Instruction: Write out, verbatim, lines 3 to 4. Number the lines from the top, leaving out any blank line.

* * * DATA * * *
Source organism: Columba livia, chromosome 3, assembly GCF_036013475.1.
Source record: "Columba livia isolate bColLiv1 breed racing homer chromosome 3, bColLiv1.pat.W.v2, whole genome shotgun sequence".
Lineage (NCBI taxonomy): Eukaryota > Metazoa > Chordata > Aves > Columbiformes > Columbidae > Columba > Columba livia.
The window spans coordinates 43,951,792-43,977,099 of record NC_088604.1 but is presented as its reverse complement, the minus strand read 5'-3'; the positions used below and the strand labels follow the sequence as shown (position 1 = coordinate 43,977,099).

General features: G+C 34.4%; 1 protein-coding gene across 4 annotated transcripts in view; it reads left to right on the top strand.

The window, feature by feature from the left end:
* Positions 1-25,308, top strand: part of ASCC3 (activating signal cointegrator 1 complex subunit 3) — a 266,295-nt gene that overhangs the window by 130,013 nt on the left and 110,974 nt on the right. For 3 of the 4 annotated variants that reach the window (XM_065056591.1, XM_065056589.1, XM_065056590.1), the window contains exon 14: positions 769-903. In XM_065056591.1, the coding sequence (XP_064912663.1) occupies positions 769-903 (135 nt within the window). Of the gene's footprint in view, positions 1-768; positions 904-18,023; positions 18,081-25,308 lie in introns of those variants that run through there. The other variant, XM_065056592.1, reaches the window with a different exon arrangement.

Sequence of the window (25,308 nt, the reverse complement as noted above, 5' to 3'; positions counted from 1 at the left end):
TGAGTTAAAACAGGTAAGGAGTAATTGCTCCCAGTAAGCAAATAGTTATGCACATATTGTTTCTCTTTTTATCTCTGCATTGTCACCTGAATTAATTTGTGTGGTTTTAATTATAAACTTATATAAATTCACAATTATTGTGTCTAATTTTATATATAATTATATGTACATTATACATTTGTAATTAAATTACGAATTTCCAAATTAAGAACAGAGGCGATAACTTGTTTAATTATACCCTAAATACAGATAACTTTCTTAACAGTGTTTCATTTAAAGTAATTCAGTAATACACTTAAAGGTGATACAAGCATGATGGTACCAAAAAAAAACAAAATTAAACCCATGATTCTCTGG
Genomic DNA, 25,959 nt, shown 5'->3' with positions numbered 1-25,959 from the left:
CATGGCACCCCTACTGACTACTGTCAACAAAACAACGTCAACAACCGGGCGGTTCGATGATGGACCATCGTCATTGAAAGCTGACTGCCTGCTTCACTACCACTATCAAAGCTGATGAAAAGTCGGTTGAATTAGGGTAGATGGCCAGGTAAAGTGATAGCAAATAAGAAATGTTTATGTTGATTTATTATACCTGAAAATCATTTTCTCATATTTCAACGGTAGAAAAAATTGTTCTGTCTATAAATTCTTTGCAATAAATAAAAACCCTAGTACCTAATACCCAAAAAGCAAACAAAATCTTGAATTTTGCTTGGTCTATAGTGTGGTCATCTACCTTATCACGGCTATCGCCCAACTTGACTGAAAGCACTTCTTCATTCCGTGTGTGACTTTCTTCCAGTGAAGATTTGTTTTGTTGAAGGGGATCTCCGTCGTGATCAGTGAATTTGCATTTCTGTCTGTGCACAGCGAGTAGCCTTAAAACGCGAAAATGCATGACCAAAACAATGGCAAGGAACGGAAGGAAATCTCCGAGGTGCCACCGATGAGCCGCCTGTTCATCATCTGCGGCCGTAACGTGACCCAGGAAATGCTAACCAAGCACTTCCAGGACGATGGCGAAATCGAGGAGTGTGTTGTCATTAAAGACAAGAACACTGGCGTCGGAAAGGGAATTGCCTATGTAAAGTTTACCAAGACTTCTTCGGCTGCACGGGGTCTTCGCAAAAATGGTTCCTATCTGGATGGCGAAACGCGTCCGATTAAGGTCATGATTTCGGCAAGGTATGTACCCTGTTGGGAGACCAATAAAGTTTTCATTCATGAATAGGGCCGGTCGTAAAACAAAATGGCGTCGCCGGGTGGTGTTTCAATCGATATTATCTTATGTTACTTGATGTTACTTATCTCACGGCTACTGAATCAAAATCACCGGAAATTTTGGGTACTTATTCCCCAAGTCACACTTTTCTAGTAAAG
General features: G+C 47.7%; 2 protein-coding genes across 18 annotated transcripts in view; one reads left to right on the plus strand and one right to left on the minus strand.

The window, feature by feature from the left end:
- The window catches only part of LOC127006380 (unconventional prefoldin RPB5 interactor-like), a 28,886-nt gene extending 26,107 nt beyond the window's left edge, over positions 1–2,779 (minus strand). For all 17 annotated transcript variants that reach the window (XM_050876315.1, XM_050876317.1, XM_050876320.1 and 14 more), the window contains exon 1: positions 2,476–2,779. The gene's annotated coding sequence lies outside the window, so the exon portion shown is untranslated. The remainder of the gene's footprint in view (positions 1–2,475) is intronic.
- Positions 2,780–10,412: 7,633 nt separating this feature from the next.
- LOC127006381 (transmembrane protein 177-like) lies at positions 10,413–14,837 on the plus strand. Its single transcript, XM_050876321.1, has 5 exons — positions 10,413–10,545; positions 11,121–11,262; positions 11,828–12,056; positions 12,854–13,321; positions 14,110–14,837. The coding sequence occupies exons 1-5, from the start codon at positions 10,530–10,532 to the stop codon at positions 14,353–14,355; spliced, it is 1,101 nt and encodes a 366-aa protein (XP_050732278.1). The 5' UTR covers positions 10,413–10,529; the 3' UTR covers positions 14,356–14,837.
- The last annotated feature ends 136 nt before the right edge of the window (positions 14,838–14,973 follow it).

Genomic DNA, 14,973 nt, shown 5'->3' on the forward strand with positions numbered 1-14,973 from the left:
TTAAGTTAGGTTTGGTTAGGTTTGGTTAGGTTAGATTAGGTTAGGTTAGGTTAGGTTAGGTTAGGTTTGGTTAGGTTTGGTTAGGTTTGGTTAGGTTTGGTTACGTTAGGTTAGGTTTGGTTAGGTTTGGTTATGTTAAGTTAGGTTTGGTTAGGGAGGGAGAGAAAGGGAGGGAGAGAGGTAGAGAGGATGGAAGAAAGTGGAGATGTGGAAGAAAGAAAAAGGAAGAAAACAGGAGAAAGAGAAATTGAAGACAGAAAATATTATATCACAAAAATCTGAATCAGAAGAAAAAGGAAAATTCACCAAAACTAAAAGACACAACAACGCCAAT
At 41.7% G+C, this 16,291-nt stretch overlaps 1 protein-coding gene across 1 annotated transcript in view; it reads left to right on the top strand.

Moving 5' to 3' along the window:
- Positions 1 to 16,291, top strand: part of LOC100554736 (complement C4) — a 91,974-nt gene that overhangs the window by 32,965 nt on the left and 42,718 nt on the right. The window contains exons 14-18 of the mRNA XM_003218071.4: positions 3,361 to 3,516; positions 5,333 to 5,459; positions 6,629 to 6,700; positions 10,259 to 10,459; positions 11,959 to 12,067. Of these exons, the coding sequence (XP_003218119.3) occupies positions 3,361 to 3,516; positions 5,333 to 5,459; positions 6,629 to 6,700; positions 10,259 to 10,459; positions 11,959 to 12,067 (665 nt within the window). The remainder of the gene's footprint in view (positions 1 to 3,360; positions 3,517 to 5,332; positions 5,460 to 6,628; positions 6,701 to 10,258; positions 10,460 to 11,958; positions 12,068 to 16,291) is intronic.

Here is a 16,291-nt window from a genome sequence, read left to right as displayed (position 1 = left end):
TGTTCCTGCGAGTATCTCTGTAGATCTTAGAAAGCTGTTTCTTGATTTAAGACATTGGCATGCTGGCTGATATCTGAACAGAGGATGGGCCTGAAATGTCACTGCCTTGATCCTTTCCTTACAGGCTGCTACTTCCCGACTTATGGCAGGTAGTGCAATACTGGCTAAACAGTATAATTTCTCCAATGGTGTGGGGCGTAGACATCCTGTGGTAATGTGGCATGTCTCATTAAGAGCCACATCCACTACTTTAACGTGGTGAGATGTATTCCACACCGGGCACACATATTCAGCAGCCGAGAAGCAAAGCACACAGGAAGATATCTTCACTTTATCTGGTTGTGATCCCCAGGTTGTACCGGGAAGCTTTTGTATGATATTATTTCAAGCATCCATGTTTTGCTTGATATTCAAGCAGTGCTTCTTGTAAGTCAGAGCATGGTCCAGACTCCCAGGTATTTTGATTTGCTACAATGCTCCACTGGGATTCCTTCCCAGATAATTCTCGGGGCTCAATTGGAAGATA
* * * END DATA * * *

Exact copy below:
Lineage (NCBI taxonomy): Eukaryota > Metazoa > Chordata > Aves > Columbiformes > Columbidae > Columba > Columba livia.
The window spans coordinates 43,951,792-43,977,099 of record NC_088604.1 but is presented as its reverse complement, the minus strand read 5'-3'; the positions used below and the strand labels follow the sequence as shown (position 1 = coordinate 43,977,099).